Teachers and learners from 21 schools along the Bakwena N1N4 route are learning about environmental conservation, thanks to a partnership between the Bakwena Platinum Corridor Concessionaire, the Wildlife and Environment Society of South Africa (WESSA) Eco-Schools programme and the Endangered Wildlife Trust.
Bakwena, which operates the N1N4 freeway, has supported WESSA’s Eco-Schools Programme for six consecutive years. In addition to raising awareness around environmental issues, the programme provides learners with valuable knowledge and skills about gardening and recycling.
Bakwena public relations manager, Charmaine van Wyk, says Bakwena began supporting the Eco-Schools Programme in 2013 at five previously disadvantaged schools in Hammanskraal on the N1 route.
“The programme was so successful that in 2015 the project expanded to include another five schools in Hammanskraal, and in 2017 we took the programme to an additional 11 schools along the N4 route in Moedwil, Swartruggens, Groot Marico and Zeerust,” she explains.
Through the programme, teachers, learners, community members and partner organisations undertake various projects aimed at improving environmental management at their schools. Some of these projects include saving electricity and water, recycling waste and developing food gardens.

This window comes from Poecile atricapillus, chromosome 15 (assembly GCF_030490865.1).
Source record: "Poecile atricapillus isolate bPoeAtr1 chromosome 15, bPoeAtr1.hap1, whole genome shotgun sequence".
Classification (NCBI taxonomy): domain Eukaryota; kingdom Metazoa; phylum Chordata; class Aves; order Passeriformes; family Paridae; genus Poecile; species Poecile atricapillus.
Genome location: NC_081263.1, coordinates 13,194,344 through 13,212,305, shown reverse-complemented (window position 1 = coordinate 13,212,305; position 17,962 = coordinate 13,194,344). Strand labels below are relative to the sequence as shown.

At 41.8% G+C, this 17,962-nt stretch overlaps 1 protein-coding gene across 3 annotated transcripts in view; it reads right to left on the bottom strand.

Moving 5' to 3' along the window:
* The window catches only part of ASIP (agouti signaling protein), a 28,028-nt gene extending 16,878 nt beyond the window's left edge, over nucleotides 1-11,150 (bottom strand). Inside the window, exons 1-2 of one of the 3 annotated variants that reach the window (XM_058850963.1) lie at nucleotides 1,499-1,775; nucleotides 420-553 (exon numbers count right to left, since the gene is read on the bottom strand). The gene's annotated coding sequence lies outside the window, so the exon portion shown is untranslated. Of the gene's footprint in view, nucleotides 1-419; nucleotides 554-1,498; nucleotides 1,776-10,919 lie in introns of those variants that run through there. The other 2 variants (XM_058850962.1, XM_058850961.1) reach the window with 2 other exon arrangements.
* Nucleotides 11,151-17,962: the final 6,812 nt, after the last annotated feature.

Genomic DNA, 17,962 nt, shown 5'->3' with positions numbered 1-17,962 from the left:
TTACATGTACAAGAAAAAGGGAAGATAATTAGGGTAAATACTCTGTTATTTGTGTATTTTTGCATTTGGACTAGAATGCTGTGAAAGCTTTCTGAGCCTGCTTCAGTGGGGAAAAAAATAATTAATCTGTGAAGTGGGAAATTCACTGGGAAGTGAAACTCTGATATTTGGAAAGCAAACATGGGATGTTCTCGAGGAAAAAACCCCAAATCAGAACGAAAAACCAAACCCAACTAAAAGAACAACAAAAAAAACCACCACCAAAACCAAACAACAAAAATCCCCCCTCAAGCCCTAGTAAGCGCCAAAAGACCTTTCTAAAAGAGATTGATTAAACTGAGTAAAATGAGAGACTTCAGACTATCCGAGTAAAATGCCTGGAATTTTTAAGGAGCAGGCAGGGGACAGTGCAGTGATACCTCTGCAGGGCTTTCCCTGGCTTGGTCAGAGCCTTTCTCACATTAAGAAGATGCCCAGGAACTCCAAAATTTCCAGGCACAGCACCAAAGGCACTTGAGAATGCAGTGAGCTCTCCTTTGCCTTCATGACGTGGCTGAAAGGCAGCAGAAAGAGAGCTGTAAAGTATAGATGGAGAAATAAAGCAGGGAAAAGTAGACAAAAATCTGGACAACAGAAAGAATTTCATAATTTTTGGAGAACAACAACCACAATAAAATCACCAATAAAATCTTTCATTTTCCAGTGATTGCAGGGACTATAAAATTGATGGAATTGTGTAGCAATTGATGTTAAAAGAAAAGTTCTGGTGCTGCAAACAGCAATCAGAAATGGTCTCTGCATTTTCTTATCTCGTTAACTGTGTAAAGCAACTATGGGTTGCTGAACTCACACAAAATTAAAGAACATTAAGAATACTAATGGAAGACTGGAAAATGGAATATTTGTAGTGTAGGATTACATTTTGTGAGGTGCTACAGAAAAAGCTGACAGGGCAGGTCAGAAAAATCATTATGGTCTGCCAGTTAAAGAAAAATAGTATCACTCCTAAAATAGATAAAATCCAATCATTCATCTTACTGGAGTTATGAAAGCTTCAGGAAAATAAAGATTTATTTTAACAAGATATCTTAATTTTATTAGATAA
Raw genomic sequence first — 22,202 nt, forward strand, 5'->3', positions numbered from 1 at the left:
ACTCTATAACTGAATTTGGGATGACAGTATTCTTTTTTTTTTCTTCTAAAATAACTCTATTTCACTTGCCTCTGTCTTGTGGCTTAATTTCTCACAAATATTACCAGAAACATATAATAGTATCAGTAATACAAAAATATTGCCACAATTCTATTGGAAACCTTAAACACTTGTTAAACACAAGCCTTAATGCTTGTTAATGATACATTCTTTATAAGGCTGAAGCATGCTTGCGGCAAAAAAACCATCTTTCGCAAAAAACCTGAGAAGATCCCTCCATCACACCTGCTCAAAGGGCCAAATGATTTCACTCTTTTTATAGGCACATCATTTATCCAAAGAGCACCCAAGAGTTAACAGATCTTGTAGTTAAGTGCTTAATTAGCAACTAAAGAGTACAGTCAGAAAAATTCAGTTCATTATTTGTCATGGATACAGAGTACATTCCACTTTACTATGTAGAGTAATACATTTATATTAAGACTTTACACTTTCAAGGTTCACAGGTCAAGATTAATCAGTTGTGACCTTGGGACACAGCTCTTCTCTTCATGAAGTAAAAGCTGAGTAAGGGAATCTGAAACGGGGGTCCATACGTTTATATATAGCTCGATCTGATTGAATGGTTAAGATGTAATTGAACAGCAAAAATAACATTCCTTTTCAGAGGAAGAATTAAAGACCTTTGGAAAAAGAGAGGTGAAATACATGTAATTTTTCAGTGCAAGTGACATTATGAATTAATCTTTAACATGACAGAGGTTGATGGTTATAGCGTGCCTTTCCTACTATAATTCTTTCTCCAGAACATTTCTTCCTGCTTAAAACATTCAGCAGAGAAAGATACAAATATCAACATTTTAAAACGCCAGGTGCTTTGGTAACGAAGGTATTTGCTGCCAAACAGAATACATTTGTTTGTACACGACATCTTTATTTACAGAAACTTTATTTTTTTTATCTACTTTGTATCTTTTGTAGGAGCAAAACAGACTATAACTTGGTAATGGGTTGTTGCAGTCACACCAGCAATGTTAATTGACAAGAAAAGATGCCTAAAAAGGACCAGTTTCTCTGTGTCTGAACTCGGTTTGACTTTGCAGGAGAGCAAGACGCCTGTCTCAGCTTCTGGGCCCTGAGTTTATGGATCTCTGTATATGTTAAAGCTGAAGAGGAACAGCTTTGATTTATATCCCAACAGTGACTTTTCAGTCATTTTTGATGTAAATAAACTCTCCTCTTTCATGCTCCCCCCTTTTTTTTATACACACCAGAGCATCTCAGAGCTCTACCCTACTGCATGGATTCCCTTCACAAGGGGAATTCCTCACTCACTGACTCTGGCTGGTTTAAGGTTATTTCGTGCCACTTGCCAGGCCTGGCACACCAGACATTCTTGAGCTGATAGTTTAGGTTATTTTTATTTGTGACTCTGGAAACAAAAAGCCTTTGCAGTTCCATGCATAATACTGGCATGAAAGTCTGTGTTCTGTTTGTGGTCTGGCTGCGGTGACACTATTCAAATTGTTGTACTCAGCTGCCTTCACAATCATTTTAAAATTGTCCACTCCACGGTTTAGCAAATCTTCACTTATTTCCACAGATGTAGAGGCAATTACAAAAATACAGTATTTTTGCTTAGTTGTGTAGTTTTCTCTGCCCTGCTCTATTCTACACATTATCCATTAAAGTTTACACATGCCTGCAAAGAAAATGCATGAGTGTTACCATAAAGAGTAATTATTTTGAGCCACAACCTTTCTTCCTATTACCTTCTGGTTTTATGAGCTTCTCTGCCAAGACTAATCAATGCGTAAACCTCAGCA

Van Wyk says the schools are provided with materials and advice to assist them in running their projects successfully. “The schools work towards achieving established goals every year. This ultimately qualifies them for an Eco-Schools Flag, which has become an internationally recognised symbol of excellence.
“We feel proud of the commitment, enthusiasm and success demonstrated by the schools participating in the Eco Schools programme. We believe widespread education is vital to addressing issues around climate change, land degradation and the loss of biodiversity.
“By partnering with WESSA’s Eco-Schools programme, we believe we can make significant inroads towards promoting responsible environmental behaviour and sustainable living along our routes,” concludes van Wyk.